I wander past Ho Khanh’s Homestay on my left. Ho Khanh fortunately discovered Hang Son Doong in 1991 while he was working in the jungle. Today he assists caving experts in exploring other limestone caverns in the region. His homestay also makes the best chocolate coffee I have ever tasted. At the bargain price of $1, it is hard to resist.
Yet resist I do, and I continue my walk north, heading towards Phong Nha town. Mothers walk out of their houses, holding young children in their arms. Catching their eye, I yell out “xin chao”. Almost like a ritual, the mothers repeatedly grab their child’s hand and wave it at me, urging them to say hello back. They are unsure of me, but over time they are becoming more familiar with a foreigner wandering the streets. It has only been 5 years since touristsfirst started visiting Phong Nha, and it is still a novel scene for the youth of the area.
Passing a small wooden Catholic church, I keep an eye out for a rumoured restaurant that supposedly serves an amazing noodle soup, known as pho. As expected, I see a nondescript building teeming with locals. This must be the place.
Stepping through the door a chorus of xin chaos echo off the spartan concrete walls. I return the greeting and take a seat on a low-lying plastic chair. A well-dressed lady, perhaps in her 30s, walks over to take my order, despite there being only one thing on the menu. In my poorly pronounced Vietnamese I point and request what everyone else is having. “Not a problem, it would be my pleasure” is the response, while she pours me a green tea. At least that’s what I interpret it as.
I don’t have to wait long for my meal to be delivered. Only part of the way through my refreshing tea the pho is delivered to me along with a plate of steaming fried spring rolls. Hunger pangs overwhelming, I give a sincere “cam on” (thank you), and begin devouring the noodles with my much-practiced chopstick technique.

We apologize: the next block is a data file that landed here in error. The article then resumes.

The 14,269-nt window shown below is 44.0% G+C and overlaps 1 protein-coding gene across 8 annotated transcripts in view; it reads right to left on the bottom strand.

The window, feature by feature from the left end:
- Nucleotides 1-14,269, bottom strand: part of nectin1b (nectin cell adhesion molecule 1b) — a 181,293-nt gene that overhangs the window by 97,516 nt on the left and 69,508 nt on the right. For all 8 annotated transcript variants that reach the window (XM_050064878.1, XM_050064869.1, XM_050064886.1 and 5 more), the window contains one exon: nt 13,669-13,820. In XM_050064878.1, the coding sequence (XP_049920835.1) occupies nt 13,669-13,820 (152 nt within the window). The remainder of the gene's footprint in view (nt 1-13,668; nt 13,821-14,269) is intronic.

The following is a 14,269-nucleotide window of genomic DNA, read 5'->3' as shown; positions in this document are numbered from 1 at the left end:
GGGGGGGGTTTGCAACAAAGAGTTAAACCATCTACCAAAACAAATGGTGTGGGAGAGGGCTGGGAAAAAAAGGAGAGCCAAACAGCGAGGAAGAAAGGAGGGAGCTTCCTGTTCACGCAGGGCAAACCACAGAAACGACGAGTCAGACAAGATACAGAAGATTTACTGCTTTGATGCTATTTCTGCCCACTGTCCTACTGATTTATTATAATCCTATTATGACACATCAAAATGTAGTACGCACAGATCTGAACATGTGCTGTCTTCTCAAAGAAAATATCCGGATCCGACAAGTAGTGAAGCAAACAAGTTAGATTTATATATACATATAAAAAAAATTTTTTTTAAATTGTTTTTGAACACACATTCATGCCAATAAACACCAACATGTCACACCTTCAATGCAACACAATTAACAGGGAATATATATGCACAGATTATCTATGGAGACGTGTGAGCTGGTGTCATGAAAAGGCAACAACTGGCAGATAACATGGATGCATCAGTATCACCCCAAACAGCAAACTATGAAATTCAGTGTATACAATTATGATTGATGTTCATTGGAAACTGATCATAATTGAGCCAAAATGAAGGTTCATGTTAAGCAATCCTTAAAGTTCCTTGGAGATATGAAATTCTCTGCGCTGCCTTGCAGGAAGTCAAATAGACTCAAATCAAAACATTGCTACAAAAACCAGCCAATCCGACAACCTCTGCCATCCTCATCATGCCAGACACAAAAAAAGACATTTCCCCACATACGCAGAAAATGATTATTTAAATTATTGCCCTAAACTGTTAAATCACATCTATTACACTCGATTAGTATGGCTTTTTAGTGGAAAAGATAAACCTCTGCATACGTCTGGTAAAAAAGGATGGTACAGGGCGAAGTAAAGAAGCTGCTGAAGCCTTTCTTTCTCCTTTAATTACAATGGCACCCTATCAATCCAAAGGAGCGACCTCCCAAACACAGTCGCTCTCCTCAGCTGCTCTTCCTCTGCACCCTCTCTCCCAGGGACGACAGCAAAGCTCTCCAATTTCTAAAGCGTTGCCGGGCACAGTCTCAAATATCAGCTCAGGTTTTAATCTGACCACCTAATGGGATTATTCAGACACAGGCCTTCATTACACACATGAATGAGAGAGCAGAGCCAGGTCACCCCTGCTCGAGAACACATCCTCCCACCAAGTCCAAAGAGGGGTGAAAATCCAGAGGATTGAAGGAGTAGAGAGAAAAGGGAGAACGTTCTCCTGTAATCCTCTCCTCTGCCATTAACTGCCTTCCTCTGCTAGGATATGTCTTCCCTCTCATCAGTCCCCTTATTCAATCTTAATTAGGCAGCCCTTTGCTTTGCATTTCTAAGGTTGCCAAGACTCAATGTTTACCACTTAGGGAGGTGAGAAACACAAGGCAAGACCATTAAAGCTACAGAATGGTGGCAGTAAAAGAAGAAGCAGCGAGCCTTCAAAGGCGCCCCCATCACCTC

Each mouthful is more delectable than the last and within what feels like only moments, every last drop of broth has vanished from my bowl. “Hang gap lai” I call, see you later, as I walk out the open door, leaving the Vietnamese equivalent of $1.50 on the table to pay for my meal.
Past the grinning children I go, and their curiosity still has not wavered. “Hang gap lai”, and I move rapidly back to Ho Khanh’s. A chocolate coffee will be the perfect way to top off the breakfast. I take a seat on a bamboo chair and stare up at the cumulous clouds rolling high above the mountains. Lofty trees glow vibrant hues of green as the sun’s rays bounce off their broad leaves. If it weren’t for the pleasantly old-fashion village placed in the middle of the national park, where my front door casually opens up to, I would believe I had awoken in a real-life Jurassic Park. Replace the dinosaurs with cows and buffalo, and I wouldn’t be far off the comparison. Follow their journey on Facebook, Twitter, Google+ and Instagram